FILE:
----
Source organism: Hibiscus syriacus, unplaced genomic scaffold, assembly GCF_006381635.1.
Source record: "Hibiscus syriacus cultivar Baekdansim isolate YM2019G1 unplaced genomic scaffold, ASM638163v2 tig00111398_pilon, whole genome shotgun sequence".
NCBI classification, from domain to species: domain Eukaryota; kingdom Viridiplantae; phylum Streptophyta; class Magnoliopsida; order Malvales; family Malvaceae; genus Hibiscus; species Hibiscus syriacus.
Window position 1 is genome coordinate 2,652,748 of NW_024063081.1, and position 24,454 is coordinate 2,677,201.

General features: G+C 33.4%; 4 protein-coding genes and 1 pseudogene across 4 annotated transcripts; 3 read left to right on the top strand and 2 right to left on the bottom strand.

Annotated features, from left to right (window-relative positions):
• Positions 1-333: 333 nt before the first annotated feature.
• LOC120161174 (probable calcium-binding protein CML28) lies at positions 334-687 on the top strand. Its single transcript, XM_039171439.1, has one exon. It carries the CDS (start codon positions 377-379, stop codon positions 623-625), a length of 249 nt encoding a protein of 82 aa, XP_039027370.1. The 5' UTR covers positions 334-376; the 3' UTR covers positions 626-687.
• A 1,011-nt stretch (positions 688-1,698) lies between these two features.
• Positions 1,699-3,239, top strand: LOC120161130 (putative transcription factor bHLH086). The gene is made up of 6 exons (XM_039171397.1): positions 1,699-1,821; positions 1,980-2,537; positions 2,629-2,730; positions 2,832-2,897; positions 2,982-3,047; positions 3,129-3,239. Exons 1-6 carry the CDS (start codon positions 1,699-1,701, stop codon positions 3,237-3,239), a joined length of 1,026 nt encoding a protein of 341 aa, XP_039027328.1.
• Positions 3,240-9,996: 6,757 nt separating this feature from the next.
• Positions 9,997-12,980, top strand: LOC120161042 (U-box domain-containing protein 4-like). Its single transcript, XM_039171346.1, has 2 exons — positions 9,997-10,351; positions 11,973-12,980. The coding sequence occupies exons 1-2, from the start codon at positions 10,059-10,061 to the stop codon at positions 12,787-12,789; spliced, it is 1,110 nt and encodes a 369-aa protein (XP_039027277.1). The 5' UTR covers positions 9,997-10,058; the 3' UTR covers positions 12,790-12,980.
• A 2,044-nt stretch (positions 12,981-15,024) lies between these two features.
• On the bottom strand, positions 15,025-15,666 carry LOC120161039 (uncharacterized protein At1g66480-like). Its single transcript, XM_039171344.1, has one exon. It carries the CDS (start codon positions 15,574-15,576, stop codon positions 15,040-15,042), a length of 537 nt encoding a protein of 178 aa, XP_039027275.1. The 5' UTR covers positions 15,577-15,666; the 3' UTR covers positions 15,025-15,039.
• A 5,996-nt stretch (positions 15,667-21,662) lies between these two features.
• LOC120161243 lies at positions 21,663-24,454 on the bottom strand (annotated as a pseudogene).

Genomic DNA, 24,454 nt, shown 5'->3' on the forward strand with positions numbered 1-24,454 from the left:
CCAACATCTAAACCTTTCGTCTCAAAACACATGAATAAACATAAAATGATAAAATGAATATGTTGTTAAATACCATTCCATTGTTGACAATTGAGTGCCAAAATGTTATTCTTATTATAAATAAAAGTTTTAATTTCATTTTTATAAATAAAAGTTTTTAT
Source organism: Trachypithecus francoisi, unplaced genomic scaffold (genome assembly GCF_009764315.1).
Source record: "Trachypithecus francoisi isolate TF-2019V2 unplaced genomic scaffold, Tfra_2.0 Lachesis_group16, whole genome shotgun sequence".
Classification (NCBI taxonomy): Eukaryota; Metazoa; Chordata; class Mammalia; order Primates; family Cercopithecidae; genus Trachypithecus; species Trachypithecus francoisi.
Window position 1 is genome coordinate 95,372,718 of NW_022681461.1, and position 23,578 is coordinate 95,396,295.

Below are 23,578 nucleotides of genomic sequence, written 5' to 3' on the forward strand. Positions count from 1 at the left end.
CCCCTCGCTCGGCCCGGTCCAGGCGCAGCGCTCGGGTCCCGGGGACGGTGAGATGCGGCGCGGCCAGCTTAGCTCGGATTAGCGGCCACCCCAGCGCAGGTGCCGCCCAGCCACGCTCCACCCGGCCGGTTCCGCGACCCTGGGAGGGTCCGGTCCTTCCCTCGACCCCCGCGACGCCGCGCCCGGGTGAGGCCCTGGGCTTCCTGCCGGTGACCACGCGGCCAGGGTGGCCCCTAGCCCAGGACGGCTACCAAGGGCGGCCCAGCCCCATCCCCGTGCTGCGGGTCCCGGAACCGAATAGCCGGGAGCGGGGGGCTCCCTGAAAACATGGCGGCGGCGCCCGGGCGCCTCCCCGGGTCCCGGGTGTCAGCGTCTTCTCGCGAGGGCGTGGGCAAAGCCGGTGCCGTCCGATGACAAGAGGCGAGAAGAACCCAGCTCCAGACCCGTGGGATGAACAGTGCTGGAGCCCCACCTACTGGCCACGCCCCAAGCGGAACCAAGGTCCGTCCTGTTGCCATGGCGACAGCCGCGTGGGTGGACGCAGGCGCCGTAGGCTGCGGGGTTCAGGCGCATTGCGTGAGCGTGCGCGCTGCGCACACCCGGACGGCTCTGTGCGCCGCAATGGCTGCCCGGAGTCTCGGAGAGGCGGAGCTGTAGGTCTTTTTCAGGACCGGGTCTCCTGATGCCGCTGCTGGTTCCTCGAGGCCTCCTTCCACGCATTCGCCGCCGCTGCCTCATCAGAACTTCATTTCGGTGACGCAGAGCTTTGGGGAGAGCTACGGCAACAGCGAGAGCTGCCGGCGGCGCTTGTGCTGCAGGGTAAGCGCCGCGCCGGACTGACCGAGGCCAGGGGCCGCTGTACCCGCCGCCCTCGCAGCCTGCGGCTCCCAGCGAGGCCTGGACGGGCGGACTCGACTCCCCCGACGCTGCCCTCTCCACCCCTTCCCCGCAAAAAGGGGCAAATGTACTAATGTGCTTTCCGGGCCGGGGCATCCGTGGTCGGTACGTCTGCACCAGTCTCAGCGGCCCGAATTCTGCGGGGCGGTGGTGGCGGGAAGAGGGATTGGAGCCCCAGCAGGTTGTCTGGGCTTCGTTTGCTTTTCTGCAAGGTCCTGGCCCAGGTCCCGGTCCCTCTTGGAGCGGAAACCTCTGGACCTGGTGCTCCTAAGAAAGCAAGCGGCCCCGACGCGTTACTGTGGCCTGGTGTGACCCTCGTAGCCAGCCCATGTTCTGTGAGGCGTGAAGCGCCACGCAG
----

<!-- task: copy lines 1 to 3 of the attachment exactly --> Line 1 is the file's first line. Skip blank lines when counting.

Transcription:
Source organism: Hibiscus syriacus, unplaced genomic scaffold, assembly GCF_006381635.1.
Source record: "Hibiscus syriacus cultivar Baekdansim isolate YM2019G1 unplaced genomic scaffold, ASM638163v2 tig00111398_pilon, whole genome shotgun sequence".
NCBI classification, from domain to species: domain Eukaryota; kingdom Viridiplantae; phylum Streptophyta; class Magnoliopsida; order Malvales; family Malvaceae; genus Hibiscus; species Hibiscus syriacus.